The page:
[​IMG]
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  11. Litespeed_67

    Litespeed_67 LnL operator

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    Seems like you want almost the same camera as I do. An EOS 1N-RS or even EOS RT in a digital format. The pelicle mirror is fixed so there is very little noise (just the shutter and the motor drive on the film cameras). I have both of the cameras I mentioned and in normal ambient noise you would expect at a public gathering, you can't hear them working, even at the 10fps rate of the RS. The biggest advantage for digital would be the fact the sensor could then be installed in a sealed chamber.
     
  12. MrsKitty

    MrsKitty

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    Seriously? Maybe I am being too hard on myself...

    Two years ago my ratio was about 1:20 so I have improved, even by my standards, but I would like to get to where almost all shots are keepers. I did a friend's wedding last Christmas. Out of over 600 shots, about half of those were keepers by my standards. I wanted better than that...

    Starting to shoot some film has really helped me (with all shots) because I take a minute to stop and think instead of thinking if this is crap, I will just delete it.



    Money! :)

    I want to do weddings and maybe go far enough to open a studio one day. Get some money back out of this hobby. I have to get the people shots better before I would consider either as anything more than a hobby...

    If I had a second body, I would already be doing weddings. I know most people think they are a headache but the pressure doesn't bother me at all. After working in a family owned greenhouse during spring, it is almost impossible to stress me out from pressure :supergrin:

    Last fall a friend got married. His wife's family hired some high-dollar pro. I shot a LOT of candids and a few posed shots alongside the pro. My shots were a lot better than those in the album the pro did.

    Maybe POSING is my problem? Candid, relaxed shots don't seem to be a problem for me...
     
  13. hwyhobo

    hwyhobo

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    Perhaps we have crossed wires when defining "keepers". To me, when you shoot a scene, you pick the best and unique few. Those are "keepers". It doesn't mean that others couldn't be used, but they are not unique and are not essential to the story.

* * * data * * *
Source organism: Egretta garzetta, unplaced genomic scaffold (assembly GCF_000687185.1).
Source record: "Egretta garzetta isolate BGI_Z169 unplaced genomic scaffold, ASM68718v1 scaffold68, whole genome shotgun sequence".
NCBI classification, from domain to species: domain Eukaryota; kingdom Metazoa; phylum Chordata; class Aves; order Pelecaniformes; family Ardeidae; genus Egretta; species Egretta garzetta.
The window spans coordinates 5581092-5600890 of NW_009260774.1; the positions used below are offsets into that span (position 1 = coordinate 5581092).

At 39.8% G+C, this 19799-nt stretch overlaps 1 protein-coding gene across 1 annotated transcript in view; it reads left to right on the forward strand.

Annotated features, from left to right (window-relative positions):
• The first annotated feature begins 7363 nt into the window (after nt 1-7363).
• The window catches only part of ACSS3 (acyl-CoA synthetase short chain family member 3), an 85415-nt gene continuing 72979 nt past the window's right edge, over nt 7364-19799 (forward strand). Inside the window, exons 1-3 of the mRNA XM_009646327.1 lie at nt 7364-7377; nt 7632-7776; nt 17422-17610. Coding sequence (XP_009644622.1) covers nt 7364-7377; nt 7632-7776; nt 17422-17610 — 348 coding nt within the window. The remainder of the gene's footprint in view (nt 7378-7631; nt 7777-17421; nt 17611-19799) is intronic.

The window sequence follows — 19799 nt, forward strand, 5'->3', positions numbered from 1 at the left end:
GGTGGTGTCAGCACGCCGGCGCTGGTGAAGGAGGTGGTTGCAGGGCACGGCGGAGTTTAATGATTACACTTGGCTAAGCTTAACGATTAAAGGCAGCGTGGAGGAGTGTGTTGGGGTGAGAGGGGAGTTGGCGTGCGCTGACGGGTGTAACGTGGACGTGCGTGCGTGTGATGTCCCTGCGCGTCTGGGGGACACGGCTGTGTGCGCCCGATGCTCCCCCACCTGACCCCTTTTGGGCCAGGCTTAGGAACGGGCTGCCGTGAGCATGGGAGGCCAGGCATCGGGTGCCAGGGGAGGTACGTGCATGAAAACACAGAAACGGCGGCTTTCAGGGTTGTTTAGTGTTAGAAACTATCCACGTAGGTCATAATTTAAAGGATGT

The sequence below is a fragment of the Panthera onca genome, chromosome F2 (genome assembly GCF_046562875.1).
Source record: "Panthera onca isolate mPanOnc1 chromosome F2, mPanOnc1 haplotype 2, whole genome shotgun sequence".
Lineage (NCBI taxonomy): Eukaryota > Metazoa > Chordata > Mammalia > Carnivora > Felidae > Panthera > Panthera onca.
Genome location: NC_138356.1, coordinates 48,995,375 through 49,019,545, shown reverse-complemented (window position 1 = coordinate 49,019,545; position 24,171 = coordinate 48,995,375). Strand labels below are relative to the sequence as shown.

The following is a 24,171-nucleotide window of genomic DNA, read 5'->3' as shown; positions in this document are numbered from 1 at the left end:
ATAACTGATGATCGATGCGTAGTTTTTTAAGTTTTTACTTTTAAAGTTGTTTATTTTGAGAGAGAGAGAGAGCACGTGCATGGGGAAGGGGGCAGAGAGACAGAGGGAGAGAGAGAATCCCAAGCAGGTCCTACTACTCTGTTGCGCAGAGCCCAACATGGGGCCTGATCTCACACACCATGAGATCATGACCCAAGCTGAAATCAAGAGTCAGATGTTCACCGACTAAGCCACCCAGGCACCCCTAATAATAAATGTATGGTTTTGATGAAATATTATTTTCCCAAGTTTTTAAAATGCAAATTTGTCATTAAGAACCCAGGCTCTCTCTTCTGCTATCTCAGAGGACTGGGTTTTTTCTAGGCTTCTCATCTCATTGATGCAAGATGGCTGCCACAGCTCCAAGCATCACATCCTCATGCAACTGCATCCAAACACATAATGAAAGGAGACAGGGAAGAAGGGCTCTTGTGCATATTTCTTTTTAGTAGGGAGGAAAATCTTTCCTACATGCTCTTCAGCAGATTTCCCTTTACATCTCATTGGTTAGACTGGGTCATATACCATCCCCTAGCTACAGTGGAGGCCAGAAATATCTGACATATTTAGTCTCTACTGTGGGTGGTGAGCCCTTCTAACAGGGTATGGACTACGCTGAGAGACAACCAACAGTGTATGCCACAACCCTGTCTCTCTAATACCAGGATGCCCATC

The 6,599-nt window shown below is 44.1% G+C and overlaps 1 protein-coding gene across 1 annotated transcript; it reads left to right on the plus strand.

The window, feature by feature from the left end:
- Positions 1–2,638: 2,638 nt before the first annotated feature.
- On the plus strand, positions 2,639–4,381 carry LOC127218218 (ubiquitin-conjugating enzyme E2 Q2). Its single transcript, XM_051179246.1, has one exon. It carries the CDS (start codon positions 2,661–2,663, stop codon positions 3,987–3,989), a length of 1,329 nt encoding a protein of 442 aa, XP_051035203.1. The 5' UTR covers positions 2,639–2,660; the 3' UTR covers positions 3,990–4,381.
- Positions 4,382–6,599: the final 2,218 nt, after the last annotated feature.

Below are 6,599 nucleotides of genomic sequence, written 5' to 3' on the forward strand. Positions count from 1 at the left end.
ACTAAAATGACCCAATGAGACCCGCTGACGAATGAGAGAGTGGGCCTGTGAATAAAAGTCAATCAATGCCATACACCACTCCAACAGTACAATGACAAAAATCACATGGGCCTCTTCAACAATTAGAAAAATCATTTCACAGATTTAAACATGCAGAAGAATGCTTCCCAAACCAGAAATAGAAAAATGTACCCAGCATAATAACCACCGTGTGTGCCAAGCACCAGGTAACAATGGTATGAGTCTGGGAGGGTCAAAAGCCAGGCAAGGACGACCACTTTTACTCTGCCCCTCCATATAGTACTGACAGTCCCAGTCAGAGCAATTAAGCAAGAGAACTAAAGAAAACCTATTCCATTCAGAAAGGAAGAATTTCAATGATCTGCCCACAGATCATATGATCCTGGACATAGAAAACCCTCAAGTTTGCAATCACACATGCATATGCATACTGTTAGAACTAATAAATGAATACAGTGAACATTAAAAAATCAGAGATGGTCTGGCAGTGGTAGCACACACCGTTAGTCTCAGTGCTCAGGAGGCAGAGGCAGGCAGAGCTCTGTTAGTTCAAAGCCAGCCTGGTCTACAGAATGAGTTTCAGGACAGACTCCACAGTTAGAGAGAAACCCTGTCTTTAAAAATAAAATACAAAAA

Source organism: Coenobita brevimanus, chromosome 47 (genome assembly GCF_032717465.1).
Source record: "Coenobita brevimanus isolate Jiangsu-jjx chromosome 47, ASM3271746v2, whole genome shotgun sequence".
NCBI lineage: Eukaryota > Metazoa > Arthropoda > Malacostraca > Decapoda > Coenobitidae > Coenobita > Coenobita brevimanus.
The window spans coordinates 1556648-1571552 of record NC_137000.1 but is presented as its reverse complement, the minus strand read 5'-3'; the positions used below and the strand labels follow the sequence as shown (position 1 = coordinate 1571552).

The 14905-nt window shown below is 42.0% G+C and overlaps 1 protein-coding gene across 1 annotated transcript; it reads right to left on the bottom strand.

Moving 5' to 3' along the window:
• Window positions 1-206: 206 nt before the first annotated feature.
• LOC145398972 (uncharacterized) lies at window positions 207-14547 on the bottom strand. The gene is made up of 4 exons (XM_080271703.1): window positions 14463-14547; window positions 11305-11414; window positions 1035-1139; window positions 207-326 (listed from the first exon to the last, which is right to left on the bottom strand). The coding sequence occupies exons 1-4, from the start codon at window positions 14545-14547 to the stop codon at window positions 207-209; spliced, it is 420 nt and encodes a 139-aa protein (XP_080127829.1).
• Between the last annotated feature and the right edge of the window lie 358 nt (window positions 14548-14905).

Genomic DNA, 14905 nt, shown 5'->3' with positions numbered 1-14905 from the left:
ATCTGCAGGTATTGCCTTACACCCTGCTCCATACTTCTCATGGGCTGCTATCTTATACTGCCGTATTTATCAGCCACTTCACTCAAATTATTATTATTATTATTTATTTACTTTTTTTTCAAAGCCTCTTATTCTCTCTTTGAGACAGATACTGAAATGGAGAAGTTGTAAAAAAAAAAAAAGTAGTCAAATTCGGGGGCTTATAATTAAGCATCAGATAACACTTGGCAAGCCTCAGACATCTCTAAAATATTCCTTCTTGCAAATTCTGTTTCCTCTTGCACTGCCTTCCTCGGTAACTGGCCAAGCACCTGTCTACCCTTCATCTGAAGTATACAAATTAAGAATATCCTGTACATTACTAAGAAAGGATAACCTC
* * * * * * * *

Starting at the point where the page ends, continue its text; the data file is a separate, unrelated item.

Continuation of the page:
I do not hope for all unique shots. I hope for all good shots, but I won't keep them all, only a small percentage. There are good shots, and there are better shots.

    Don't tempt me. :supergrin:

    For that you need attitude and repetition. The former will come with the latter. Now the question is how to get the latter.
     
  14. MrsKitty

    MrsKitty

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    Let me try again, I had over half of the shots that were more than good enough to go into her wedding album. Of those, I had favorites but all the "keepers" from that night were technically good shots. Now out of all the good shots, I have four or five of them in my portfolio. Those are the best of the best... I want to up the best of the best ratio.

    On the other side of the spectrum is that damn lock on that damn masoleum I have taken over 800 shots of and I still haven't gotten what I see when I look at it! Technically, almost all of those shots were "good" but I am not happy with them because I can't capture what I "see" when I look at it. How do I make that jump and capture what I "see" when shooting?

    I print very few shots which is what I consider to be my keepers. If I print it to show it to somebody, I consider that to be a GREAT shot unless I am sharing it for criticism only. I save all of them, especially the worst ones, because I learn from them. I can look at the EXIF and think a lower f/stop would have been better or wonder how a slower shutter speed would have worked... I have learned TONS from reviewing shots I blew. I may never look at them again, but the original images are archived where I can go back if I want.

    My favorite images are stored in a special folder of my "Favorite Pics" and there are not that many in it. There are even a few in there that are horrid pics but for some reason or another, I really like them. I don't share that many of my shots with people because I don't feel they are that great. Only the best of the best is shared.

    Am I making sense? Or have I succeeded in confusing you, too? :supergrin:
     
  15. hwyhobo

    hwyhobo

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    :tease: :notlistening:
     
  16. hwyhobo

    hwyhobo

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    Actually, you are making sense. I operate similarly. I wouldn't worry about the ratios.

    What mausoleum would we be talking about?
     
  17. MrsKitty

    MrsKitty

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    Nothing special. I can't even tell you who is in it. I just really like the old rusted bolt-style lock on it. The iron grate is nice and full of textures but it is the lock that draws me.
     
  18. hwyhobo

    hwyhobo

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    Well, in case that mausoleum does not work out for you, here is a list of all the famous mausolea around the world. ;)
     
  19. MrsKitty

    MrsKitty

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    Oh, now you have given up and resorted to trying to get rid of me :supergrin: :rofl: :wavey:
     
  20. hwyhobo

    hwyhobo

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    I just figured after all that greenhouse stress, you deserve a vacation. ;)